Happy holiday reading!
Peter Antill-Rose & Associates Pty Ltd, first published 1988
I read this book over and over and over again when I was younger, before abandoning it for books more my age. Having not read the book for years, it was a set book on a children’s writing course I took at uni last year. I re-read the book and fell in love with it all over again. This time, however, it was a new experience: I found myself so close to tears at one point that I couldn’t stop one solitary escapee sliding down my cheek.
The book begins on Christmas Day, with 12-year old Colin feeling hard done by after his eight-year old brother Luke gets everything he wants for Christmas, while all Colin gets are daggy school shoes. But then, Luke faints. And soon after that he’s diagnosed with terminal cancer. Colin’s parents send Colin to relatives in England in an attempt to shelter him from the reality of what’s going on at home. But Colin has a plan: to find the best doctor in the world and bring him back to Australia so he can cure Luke’s cancer.
Gleitzman has an amazing gift of writing about the real world in a way which is accessible for kids, seamlessly combining the dark subject matter with humour. The joy of re-reading this book was discovering all the jokes which washed completely over my head as a kid, and realising just how talented a writer Gleitzman is. The heroes of his stories are always kids, who tackle challenges which some adults balk at with an unwavering optimism.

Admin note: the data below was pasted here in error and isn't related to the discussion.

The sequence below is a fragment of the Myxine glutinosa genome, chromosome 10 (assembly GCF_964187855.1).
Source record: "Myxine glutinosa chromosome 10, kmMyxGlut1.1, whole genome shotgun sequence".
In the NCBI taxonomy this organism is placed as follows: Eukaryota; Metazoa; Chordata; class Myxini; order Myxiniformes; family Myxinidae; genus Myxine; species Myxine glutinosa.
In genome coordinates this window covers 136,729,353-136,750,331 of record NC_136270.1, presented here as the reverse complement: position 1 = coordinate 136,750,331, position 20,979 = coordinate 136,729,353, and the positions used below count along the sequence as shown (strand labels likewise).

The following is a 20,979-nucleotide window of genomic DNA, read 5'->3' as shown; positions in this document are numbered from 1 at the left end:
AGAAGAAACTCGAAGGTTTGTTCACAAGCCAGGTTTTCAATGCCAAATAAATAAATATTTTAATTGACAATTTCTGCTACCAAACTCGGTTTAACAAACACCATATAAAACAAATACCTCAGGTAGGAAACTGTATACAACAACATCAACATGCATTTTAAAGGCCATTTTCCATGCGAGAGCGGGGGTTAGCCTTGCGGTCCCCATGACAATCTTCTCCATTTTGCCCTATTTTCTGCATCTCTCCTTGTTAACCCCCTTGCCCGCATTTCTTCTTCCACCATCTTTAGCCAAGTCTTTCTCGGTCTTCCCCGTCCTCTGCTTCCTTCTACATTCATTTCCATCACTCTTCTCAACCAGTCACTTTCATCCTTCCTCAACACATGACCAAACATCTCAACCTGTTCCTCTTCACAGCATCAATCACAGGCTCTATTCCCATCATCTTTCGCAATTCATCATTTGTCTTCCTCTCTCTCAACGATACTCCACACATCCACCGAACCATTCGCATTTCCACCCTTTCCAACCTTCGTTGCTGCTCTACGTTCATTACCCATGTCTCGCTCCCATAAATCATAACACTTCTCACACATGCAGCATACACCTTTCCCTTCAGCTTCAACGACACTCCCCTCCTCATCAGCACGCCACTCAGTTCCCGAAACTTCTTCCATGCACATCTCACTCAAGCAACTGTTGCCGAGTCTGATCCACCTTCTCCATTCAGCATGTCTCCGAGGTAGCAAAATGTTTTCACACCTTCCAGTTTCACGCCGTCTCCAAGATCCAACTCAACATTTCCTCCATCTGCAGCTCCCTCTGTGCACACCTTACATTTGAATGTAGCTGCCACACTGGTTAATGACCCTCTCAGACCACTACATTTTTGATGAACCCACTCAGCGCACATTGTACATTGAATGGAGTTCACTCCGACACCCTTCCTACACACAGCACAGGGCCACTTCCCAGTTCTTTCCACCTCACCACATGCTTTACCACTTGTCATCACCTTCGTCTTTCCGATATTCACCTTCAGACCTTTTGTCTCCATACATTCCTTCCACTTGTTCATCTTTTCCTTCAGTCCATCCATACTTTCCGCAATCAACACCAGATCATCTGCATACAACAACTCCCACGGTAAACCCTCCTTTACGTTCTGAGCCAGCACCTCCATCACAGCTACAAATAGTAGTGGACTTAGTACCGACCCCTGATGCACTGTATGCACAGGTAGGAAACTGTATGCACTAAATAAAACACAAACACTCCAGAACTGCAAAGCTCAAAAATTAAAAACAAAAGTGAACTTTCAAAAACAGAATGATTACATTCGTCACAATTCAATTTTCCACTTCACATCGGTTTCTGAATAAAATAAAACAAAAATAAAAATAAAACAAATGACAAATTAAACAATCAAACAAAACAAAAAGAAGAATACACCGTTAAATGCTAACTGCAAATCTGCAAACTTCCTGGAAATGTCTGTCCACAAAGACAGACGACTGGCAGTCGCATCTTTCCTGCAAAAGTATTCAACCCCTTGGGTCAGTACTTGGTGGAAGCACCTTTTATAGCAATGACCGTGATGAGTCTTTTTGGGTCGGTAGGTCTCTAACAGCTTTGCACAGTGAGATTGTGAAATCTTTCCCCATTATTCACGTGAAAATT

As a child reading the book, I loved the crazy plans Colin concocted to try to help his brother. I loved his sheltered, wrapped-in-cotton-wool cousin, Alistair, and the way Colin never got deterred when his plans fell apart. As an adult reading the book, I love the way Gleitzman captures Colin’s parents’ anguish, and that Colin, in his loveable naivety, is the one to comfort them. I love the sadness in the book I couldn’t quite detect when I was younger, but which now leaves me almost in tears. I love that Gleitzman isn’t afraid to tumble headfirst into these subjects, and nor should he be. He always produces a quality children’s book which adults could learn a thing or two from as well.
Blackie and Son Limited, 1989 (Great Britain)
Pan Macmillan, 1990 (Australia)